Learning is Endless

The Basics are the Advanced Techniques

Select Page
steel horse kata

I remember someone saying: in Okinawa if you see two people fighting with fists–it is not a serious fight, but if their hands are open–watch out”! Unfortunately i don’t remember who said it. i have experienced the use of open hands in many Chinese styles and have see this form in Ishin-Ryu where some of the techniques are open handed. This is the first time i have seen it completely open handed. It is quite interesting.I know nothing about the performer or style, unfortunately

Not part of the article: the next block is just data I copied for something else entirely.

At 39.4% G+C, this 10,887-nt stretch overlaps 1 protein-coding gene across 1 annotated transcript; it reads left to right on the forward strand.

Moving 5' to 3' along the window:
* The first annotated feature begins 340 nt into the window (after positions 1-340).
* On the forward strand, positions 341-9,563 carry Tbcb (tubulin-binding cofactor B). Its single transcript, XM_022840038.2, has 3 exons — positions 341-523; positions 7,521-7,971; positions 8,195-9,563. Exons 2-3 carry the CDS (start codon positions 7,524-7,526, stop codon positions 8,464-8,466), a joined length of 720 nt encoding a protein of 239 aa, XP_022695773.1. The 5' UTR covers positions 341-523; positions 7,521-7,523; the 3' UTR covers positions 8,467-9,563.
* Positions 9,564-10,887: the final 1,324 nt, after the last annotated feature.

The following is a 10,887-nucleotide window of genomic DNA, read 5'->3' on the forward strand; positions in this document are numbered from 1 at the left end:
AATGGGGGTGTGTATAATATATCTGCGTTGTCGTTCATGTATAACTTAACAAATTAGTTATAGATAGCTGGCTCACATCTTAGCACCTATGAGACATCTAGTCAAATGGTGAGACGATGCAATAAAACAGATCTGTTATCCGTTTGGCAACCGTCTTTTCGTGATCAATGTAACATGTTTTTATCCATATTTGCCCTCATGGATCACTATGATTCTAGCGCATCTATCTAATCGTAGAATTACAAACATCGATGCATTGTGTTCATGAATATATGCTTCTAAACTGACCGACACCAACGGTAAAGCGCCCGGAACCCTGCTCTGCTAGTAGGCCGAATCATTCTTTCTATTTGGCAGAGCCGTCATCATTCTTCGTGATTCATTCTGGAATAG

I also stumbled across this on youtube: I suggest you watch this one and the previous version and compare them.While it is obvious to those who know all three of the chulgi forms, that all three are being done as one unit–something that many have said was historically accurate, it being later split into three parts. That is not what i feel is key to what is important. those of you unfamiliar with some Chinese internal arts teachings will gloss over what is being demonstrated, but it is interesting to see them being resurfaced in Okinawan/Japanese interpretations. Aside from the open hand usages (something that all of you should do with all of your forms–it really opens up a much wider world of applications, look at the sequential tensions and relaxations, and how they are coupled to the techniques. You can see forced posterior pelvic tilt with the exhalation is used to stiffen the body structure to provide a solid attack platform. it is even fun to see the arm bar backfist combination that is picked up again in the Pinan/Heian series. I guess what is less obvious, but i am sure is going on is the Wave Form/whipping power/silk reeling power generation that is moving up the legs to the torso and expressed in the hands. The “TCM” explanations of this are probably best left to another day. But this is a terrific video